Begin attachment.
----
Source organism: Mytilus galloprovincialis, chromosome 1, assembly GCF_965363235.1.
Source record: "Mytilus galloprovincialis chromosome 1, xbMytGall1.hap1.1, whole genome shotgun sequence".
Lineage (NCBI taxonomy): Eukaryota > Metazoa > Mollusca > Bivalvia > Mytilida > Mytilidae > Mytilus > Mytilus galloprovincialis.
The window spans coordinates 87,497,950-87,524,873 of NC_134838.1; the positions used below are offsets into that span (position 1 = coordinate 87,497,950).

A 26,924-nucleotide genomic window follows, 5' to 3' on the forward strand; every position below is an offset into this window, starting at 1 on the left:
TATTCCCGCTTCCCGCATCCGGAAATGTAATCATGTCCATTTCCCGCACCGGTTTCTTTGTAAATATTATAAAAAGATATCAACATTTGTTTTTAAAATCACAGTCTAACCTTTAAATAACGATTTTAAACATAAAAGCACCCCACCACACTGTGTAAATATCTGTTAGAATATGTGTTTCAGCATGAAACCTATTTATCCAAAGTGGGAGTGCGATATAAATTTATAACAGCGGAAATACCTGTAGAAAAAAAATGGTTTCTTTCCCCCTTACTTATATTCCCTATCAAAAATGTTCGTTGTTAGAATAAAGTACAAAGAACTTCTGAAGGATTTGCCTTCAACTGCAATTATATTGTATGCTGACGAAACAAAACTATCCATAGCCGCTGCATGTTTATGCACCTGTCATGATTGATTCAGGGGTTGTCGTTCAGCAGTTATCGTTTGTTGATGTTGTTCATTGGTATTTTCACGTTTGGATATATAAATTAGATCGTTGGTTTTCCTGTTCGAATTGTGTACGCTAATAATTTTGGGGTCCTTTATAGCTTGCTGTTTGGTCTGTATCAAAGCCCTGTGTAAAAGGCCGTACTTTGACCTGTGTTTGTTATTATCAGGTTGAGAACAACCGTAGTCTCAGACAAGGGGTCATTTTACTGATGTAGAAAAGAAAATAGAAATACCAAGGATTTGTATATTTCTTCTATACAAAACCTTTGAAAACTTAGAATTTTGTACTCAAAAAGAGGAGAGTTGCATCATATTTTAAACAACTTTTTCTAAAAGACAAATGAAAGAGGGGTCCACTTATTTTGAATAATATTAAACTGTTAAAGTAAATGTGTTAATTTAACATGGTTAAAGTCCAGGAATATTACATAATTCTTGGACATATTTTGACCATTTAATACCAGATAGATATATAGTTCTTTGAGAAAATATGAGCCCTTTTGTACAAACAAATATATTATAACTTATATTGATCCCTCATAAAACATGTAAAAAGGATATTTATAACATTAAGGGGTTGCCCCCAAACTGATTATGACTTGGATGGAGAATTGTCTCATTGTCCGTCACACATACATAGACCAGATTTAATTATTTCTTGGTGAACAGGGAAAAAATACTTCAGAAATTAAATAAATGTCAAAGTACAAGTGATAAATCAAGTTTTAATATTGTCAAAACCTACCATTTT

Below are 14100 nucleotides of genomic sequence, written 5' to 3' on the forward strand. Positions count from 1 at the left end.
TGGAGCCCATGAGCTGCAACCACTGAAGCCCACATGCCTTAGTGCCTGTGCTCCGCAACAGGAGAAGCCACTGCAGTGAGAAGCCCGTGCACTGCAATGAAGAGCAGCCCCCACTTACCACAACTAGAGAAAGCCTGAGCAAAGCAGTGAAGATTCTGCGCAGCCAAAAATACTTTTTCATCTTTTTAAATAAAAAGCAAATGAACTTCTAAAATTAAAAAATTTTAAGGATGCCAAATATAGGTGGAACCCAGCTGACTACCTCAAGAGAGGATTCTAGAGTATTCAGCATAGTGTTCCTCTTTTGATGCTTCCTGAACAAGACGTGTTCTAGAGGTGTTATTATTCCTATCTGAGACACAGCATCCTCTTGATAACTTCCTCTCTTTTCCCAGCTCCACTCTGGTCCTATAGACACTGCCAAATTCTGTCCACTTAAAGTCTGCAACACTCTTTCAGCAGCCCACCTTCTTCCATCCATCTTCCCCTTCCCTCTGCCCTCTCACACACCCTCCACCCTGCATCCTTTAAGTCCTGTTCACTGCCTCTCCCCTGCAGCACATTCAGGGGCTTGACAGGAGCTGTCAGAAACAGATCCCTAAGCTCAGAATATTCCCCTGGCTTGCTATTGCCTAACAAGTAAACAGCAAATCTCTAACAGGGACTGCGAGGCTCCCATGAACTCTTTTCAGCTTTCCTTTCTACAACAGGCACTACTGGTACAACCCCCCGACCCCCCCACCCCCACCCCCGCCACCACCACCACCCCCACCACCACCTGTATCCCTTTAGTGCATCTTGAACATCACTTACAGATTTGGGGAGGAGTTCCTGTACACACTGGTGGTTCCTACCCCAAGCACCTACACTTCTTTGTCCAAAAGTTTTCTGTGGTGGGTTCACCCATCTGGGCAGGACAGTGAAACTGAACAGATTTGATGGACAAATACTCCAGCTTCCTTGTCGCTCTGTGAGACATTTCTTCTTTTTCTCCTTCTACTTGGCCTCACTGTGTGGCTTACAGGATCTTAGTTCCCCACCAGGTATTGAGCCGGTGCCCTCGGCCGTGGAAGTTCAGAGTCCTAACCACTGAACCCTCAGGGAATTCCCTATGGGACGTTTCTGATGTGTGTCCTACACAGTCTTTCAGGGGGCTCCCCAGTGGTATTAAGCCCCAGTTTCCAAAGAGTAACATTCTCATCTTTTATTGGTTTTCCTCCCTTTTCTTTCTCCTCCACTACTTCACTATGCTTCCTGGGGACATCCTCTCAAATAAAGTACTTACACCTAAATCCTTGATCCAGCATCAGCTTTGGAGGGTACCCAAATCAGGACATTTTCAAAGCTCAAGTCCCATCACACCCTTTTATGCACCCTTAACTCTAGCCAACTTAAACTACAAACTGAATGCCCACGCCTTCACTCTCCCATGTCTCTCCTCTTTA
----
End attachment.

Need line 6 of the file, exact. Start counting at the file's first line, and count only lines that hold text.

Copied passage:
TATTCCCGCTTCCCGCATCCGGAAATGTAATCATGTCCATTTCCCGCACCGGTTTCTTTGTAAATATTATAAAAAGATATCAACATTTGTTTTTAAAATCACAGTCTAACCTTTAAATAACGATTTTAAACATAAAAGCACCCCACCACACTGTGTAAATATCTGTTAGAATATGTGTTTCAGCATGAAACCTATTTATCCAAAGTGGGAGTGCGATATAAATTTATAACAGCGGAAATACCTGTAGAAAAAAAATGGTTTCTTTCCCCCTTACTTATATTCCCTATCAAAAATGTTCGTTGTTAGAATAAAGTACAAAGAACTTCTGAAGGATTTGCCTTCAACTGCAATTATATTGTATGCTGACGAAACAAAACTATCCATAGCCGCTGCATGTTTATGCACCTGTCATGATTGATTCAGGGGTTGTCGTTCAGCAGTTATCGTTTGTTGATGTTGTTCATTGGTATTTTCACGTTTGGATATATAAATTAGATCGTTGGTTTTCCTGTTCGAATTGTGTACGCTAATAATTTTGGGGTCCTTTATAGCTTGCTGTTTGGTCTGTATCAAAGCCCTGTGTAAAAGGCCGTACTTTGACCTGTGTTTGTTATTATCAGGTTGAGAACAACCGTAGTCTCAGACAAGGGGTCATTTTACTGATGTAGAAAAGAAAATAGAAATACCAAGGATTTGTATATTTCTTCTATACAAAACCTTTGAAAACTTAGAATTTTGTACTCAAAAAGAGGAGAGTTGCATCATATTTTAAACAACTTTTTCTAAAAGACAAATGAAAGAGGGGTCCACTTATTTTGAATAATATTAAACTGTTAAAGTAAATGTGTTAATTTAACATGGTTAAAGTCCAGGAATATTACATAATTCTTGGACATATTTTGACCATTTAATACCAGATAGATATATAGTTCTTTGAGAAAATATGAGCCCTTTTGTACAAACAAATATATTATAACTTATATTGATCCCTCATAAAACATGTAAAAAGGATATTTATAACATTAAGGGGTTGCCCCCAAACTGATTATGACTTGGATGGAGAATTGTCTCATTGTCCGTCACACATACATAGACCAGATTTAATTATTTCTTGGTGAACAGGGAAAAAATACTTCAGAAATTAAATAAATGTCAAAGTACAAGTGATAAATCAAGTTTTAATATTGTCAAAACCTACCATTTT